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Duo two-factor authentication for Unix systems
C Python Perl Shell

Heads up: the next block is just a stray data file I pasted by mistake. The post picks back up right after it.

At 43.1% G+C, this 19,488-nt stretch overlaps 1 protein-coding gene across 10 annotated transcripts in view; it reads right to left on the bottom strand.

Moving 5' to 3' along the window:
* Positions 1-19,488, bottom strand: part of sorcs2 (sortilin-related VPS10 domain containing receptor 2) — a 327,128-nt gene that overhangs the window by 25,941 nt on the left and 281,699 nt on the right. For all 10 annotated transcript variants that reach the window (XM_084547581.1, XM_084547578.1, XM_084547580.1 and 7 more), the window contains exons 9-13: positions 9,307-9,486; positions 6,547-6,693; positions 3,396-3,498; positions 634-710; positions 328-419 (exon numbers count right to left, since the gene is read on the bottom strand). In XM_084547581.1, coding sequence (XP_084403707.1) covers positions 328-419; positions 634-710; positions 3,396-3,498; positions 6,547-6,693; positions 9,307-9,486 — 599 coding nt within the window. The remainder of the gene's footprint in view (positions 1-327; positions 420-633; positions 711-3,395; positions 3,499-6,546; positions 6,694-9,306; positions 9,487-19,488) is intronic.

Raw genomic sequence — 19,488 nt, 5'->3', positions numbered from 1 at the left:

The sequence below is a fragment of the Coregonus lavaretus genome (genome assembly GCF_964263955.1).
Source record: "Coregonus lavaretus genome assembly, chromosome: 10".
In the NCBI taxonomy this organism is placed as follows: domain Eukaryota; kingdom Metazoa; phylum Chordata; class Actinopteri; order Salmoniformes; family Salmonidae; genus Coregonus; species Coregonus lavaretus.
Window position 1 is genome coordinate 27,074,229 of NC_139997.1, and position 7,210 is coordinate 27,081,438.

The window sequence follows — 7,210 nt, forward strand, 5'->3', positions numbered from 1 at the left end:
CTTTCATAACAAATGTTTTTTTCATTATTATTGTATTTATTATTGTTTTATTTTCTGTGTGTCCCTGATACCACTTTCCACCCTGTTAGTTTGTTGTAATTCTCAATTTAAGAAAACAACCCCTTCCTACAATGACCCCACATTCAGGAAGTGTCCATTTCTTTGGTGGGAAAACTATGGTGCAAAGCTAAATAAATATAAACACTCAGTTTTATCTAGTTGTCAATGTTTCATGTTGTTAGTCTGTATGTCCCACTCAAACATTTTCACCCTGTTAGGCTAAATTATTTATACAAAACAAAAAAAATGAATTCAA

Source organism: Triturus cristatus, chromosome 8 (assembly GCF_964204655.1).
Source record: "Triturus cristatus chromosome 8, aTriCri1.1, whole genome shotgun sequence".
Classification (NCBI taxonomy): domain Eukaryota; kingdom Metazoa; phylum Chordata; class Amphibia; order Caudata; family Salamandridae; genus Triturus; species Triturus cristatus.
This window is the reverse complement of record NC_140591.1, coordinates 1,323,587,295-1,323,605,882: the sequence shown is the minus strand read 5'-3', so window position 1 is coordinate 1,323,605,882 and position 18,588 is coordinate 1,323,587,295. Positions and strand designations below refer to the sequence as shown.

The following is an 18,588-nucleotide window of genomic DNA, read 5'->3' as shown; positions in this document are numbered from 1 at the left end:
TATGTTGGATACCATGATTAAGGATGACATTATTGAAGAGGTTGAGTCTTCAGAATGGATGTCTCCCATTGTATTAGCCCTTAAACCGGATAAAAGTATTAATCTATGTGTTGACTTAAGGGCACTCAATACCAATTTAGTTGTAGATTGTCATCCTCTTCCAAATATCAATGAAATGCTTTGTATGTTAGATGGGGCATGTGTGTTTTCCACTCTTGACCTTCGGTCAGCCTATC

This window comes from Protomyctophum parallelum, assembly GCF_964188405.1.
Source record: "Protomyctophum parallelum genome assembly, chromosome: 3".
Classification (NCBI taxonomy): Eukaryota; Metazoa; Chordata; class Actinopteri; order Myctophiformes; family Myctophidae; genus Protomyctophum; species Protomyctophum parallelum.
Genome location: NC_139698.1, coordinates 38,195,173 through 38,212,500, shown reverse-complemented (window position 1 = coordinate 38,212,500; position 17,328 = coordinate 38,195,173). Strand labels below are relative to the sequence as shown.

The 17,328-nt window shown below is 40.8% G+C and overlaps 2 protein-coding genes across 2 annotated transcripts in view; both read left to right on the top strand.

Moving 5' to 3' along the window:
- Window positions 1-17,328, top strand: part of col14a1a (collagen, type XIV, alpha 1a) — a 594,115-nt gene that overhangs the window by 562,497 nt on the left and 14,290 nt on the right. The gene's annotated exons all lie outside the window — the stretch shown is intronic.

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Overview -------- duo_unix - Duo two-factor authentication for Unix systems Duo provides simple two-factor authentication as a service. This package allows an admin (or ordinary user) to quickly add Duo authentication to any Unix login without setting up secondary user accounts, directory synchronization, servers, or hardware. What's here: lib Simple C API for the Duo two-factor authentication service. login_duo Login utility to add secondary Duo authentication to any login (e.g. via sshd ForceCommand or ~/.ssh/authorized_keys command) to augment password, pubkey, or other primary auth method. pam_duo Optional Pluggable Authentication Module for Linux, FreeBSD, NetBSD, MacOS X, Solaris, AIX, HP-UX to add Duo authentication system-wide (e.g. sshd, sudo, su, samba, etc.) Build ----- Build dependencies (install these first!): OpenSSL OpenSSL (http://openssl.org) development headers and libraries are installed by default on *BSD and MacOS X. Solaris, HP-UX, AIX: 3rd party packages or source build Redhat/Fedora/CentOS: yum install openssl-devel Debian/Ubuntu: apt-get install libssl-dev SUSE/SLES: zypper install libopenssl-devel libpam Only required if building with PAM support (--with-pam below). System PAM development headers and libraries are installed by default on FreeBSD, NetBSD, MacOS X, Solaris, HP-UX, and AIX. RedHat/Fedora/CentOS: yum install pam-devel Debian/Ubuntu: apt-get install libpam-dev SUSE/SLES: zypper install pam-devel zlib When compiling for SLES 11, it is reported that you need the zlib package during compilation. SUSE/SLES: zypper install zlib-devel Options to ./configure: --with-openssl=DIR Specify the OpenSSL directory if not found automatically. --with-pam[=DIR] Build PAM module, and optionally override the default install directory (determined automatically by platform) if necessary. --with-privsep-user=USER Specify a different user for login_duo privilege separation - by default, "sshd" (or "_sshd" on MacOS X). The default path for local configuration files will be set to /etc/duo (which can be changed by specifying --sysconfdir=DIR). NOTE: If you're missing ./configure you accidentally downloaded the git source tree tarball. Get a versioned package tarball instead: https://github.com/duosecurity/duo_unix/downloads Then just run "make". Install ------- "make install" as root should do it. login_duo will be installed setuid root by default in order to keep the Duo integration and secret keys in your configuration files secret. It may also be installed non-setuid manually for a user installation with individual (vs. system-wide) configuration files. The pam_duo module will be installed in the system PAM module location by default (/lib/security, /usr/lib/security, /usr/lib/pam, /usr/lib depending on platform). Setup ----- If you don't have a Duo account, sign up at http://www.duosecurity.com From your admin account, add a new Unix integration (Integrations > New integration) and use the integration key (ikey), secret key (skey), and API hostname in your Duo configuration files (by default in /etc/duo). You do not need to create any user accounts manually - new Duo users will be created as each user logs in and enrolls their own device. Test ---- To test your Duo configuration, run login_duo from the command line as your target user - for the default setuid-root install: $ login_duo -d echo YOU ROCK For a non-setuid install: $ ./login_duo -d -c login_duo.conf echo YOU ROCK If your Duo integration and secret keys are valid, you will be able to enroll and authenticate successfully, and congratulate yourself. :-) Setuid ------ The login_duo binary is marked setuid in order to read the protected login_duo.conf configuration file. However, privileges are dropped immediately after so the privileged attack surface is minimal. Support ------- Additional duo_unix documentation is available here: http://www.duosecurity.com/docs/duounix Report any bugs, feature requests, etc. here: https://github.com/duosecurity/duo_unix/issues Have fun! --- http://www.duosecurity.com